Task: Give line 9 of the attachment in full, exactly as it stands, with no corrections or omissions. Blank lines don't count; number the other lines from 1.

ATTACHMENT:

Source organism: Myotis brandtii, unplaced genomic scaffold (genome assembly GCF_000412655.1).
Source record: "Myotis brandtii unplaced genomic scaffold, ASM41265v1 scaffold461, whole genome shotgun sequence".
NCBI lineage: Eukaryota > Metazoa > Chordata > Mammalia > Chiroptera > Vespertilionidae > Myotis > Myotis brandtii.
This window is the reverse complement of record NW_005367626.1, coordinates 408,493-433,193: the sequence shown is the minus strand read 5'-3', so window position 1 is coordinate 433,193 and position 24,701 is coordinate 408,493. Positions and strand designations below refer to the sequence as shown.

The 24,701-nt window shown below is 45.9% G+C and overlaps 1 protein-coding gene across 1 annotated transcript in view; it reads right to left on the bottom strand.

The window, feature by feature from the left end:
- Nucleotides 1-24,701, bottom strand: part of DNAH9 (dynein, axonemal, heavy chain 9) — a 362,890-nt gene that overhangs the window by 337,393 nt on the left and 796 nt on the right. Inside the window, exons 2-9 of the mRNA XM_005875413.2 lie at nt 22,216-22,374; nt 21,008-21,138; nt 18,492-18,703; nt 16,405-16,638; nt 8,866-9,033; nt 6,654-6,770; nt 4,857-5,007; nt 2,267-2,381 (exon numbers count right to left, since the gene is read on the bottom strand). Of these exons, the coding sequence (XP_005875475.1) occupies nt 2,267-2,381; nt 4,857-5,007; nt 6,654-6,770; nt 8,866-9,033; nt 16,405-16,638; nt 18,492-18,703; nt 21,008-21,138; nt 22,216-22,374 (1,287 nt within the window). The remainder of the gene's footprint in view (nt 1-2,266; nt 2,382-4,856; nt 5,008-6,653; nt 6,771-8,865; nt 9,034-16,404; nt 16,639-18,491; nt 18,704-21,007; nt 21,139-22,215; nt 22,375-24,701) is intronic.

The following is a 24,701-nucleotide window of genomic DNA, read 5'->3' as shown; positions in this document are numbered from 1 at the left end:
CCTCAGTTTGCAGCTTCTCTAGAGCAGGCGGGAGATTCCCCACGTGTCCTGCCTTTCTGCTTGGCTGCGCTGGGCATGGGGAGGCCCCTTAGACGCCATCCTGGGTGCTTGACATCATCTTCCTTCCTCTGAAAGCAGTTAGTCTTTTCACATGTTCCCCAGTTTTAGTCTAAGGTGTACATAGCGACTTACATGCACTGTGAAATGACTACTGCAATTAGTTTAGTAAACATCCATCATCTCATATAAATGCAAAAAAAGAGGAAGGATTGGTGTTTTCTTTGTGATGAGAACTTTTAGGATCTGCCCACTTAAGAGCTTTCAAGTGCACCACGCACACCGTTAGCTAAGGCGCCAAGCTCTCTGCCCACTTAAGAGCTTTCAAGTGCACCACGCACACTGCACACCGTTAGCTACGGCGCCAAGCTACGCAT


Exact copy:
CCTCAGTTTGCAGCTTCTCTAGAGCAGGCGGGAGATTCCCCACGTGTCCTGCCTTTCTGCTTGGCTGCGCTGGGCATGGGGAGGCCCCTTAGACGCCATCCTGGGTGCTTGACATCATCTTCCTTCCTCTGAAAGCAGTTAGTCTTTTCACATGTTCCCCAGTTTTAGTCTAAGGTGTACATAGCGACTTACATGCACTGTGAAATGACTACTGCAATTAGTTTAGTAAACATCCATCATCTCATATAAATGCAAAAAAAGAGGAAGGATTGGTGTTTTCTTTGTGATGAGAACTTTTAGGATCTGCCCACTTAAGAGCTTTCAAGTGCACCACGCACACCGTTAGCTAAGGCGCCAAGCTCTCTGCCCACTTAAGAGCTTTCAAGTGCACCACGCACACTGCACACCGTTAGCTACGGCGCCAAGCTACGCAT